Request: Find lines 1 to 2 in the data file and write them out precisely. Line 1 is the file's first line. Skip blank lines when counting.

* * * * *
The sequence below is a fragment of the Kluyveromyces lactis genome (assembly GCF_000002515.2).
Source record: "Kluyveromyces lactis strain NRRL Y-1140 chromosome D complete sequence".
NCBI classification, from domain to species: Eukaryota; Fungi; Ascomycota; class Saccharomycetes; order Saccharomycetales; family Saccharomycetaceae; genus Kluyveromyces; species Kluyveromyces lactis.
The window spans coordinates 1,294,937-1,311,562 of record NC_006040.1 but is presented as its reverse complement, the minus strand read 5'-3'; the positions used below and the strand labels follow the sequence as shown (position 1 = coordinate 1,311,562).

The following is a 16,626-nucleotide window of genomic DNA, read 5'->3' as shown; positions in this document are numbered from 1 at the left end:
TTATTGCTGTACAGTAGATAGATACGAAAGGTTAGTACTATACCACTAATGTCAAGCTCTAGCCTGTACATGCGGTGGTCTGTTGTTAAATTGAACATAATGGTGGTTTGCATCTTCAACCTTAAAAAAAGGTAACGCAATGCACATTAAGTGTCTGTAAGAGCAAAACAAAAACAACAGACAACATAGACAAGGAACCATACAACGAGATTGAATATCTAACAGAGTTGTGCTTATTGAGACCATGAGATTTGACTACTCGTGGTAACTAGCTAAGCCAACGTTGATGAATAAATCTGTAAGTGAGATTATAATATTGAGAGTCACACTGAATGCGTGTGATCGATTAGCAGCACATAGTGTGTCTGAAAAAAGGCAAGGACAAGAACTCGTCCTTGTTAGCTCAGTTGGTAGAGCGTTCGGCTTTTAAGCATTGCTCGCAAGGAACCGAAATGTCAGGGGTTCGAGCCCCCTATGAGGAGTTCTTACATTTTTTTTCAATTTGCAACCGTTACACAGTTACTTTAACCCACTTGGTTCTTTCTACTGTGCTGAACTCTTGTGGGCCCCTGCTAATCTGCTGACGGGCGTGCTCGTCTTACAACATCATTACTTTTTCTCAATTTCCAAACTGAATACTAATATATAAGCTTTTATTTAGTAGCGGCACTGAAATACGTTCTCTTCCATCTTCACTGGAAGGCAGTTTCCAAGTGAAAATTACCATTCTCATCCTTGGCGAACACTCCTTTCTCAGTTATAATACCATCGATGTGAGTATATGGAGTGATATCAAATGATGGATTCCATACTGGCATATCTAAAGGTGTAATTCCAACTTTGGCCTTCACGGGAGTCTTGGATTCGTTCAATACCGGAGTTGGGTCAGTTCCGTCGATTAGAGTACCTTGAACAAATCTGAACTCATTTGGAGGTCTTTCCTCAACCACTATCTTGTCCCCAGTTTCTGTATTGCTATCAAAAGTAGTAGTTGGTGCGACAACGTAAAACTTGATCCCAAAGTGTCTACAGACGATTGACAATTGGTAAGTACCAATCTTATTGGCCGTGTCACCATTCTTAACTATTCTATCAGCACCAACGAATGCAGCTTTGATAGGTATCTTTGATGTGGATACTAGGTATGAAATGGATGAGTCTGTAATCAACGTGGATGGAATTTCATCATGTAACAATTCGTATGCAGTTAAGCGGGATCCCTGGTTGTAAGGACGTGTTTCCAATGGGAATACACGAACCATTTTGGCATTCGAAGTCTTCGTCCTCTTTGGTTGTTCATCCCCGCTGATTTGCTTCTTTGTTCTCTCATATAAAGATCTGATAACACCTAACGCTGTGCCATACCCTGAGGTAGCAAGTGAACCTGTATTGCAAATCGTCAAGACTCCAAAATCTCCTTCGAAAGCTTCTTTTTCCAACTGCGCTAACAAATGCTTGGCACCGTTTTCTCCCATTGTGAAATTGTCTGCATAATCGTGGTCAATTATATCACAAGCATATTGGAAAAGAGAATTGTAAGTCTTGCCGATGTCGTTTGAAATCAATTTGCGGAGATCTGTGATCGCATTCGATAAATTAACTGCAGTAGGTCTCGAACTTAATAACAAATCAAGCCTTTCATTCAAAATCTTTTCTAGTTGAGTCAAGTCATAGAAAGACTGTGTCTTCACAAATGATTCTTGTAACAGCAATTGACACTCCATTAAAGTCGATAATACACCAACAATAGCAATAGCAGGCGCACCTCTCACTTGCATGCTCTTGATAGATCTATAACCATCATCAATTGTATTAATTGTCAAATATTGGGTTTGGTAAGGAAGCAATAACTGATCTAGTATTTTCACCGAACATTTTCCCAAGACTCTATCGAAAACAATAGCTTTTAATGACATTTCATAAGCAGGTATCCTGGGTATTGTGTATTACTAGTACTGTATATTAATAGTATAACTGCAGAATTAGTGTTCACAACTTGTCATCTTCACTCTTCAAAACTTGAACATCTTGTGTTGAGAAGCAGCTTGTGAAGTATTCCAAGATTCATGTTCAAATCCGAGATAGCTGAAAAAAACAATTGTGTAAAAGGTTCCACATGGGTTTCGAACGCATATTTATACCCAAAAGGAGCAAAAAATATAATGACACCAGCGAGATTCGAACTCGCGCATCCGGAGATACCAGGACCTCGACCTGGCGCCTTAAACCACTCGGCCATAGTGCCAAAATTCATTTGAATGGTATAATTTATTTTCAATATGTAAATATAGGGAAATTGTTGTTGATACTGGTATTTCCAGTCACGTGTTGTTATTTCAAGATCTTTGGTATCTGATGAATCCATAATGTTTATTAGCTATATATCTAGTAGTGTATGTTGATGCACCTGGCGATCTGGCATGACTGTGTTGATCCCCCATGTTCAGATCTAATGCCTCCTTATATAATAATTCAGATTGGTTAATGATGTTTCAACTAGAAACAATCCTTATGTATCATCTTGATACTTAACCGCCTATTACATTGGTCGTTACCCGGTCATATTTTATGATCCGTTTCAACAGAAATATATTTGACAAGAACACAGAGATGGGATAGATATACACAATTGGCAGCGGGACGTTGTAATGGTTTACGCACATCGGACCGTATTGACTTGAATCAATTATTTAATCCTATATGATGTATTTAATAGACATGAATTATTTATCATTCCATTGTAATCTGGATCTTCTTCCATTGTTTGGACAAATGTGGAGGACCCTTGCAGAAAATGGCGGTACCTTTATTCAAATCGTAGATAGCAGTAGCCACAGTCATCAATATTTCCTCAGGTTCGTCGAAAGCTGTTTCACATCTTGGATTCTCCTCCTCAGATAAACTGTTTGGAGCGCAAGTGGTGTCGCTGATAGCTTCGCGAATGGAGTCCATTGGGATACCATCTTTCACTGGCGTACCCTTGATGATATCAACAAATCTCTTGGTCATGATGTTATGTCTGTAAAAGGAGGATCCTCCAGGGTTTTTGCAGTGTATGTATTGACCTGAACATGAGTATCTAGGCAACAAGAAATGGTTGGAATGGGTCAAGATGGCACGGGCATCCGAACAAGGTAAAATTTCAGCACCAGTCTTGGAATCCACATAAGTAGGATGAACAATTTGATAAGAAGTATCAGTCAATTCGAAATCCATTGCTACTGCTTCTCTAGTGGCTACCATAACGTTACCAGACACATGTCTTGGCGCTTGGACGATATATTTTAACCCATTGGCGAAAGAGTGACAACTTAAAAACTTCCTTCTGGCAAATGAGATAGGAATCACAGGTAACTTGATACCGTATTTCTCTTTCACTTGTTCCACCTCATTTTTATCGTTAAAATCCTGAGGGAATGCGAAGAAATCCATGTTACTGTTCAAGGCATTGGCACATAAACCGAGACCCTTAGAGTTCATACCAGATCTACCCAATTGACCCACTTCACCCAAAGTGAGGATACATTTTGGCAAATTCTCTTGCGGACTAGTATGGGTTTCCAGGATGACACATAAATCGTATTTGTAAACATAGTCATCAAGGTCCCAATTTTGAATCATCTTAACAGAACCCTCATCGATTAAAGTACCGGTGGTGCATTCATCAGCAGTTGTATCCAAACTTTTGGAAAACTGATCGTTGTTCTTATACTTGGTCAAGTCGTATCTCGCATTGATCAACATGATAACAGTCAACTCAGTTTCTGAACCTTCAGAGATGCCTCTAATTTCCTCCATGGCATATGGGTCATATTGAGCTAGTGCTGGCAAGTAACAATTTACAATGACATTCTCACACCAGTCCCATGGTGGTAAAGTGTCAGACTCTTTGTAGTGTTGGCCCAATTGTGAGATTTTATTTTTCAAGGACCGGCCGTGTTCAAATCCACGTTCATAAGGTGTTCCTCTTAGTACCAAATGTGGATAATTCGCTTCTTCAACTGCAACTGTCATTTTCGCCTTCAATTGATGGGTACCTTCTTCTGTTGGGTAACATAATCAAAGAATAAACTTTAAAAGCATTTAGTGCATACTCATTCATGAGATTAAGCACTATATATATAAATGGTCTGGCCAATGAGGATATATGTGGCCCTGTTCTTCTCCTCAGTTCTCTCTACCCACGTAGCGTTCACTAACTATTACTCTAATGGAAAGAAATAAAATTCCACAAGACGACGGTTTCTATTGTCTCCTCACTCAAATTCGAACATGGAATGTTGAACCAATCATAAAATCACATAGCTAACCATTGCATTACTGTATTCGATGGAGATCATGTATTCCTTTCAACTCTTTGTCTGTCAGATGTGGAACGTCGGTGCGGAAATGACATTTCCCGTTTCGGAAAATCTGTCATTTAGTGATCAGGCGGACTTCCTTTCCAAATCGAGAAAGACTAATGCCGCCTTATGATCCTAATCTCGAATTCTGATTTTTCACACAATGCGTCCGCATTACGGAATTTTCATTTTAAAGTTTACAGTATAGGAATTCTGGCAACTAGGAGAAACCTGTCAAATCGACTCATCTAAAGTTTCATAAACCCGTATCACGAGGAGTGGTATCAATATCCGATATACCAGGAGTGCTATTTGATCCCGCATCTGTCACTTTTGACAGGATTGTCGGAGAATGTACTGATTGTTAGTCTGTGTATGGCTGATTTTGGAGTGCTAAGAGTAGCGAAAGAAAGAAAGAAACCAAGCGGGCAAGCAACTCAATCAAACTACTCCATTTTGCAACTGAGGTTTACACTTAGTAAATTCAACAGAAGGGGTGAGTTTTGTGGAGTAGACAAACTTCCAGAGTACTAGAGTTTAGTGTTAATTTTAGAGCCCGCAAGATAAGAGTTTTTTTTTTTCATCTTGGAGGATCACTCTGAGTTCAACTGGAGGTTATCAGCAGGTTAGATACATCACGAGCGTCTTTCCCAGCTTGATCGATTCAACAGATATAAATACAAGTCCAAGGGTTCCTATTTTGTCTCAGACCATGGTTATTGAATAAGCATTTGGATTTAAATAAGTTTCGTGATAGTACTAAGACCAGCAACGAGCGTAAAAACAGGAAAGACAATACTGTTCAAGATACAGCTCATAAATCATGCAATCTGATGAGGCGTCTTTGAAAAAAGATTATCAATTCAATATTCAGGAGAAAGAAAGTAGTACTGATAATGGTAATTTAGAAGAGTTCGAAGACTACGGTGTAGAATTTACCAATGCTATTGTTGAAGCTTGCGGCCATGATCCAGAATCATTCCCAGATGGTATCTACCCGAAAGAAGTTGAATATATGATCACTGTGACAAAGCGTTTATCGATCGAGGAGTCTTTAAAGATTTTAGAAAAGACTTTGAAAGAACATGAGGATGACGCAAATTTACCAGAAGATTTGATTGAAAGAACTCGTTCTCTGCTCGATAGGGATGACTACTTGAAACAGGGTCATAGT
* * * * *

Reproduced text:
The sequence below is a fragment of the Kluyveromyces lactis genome (assembly GCF_000002515.2).
Source record: "Kluyveromyces lactis strain NRRL Y-1140 chromosome D complete sequence".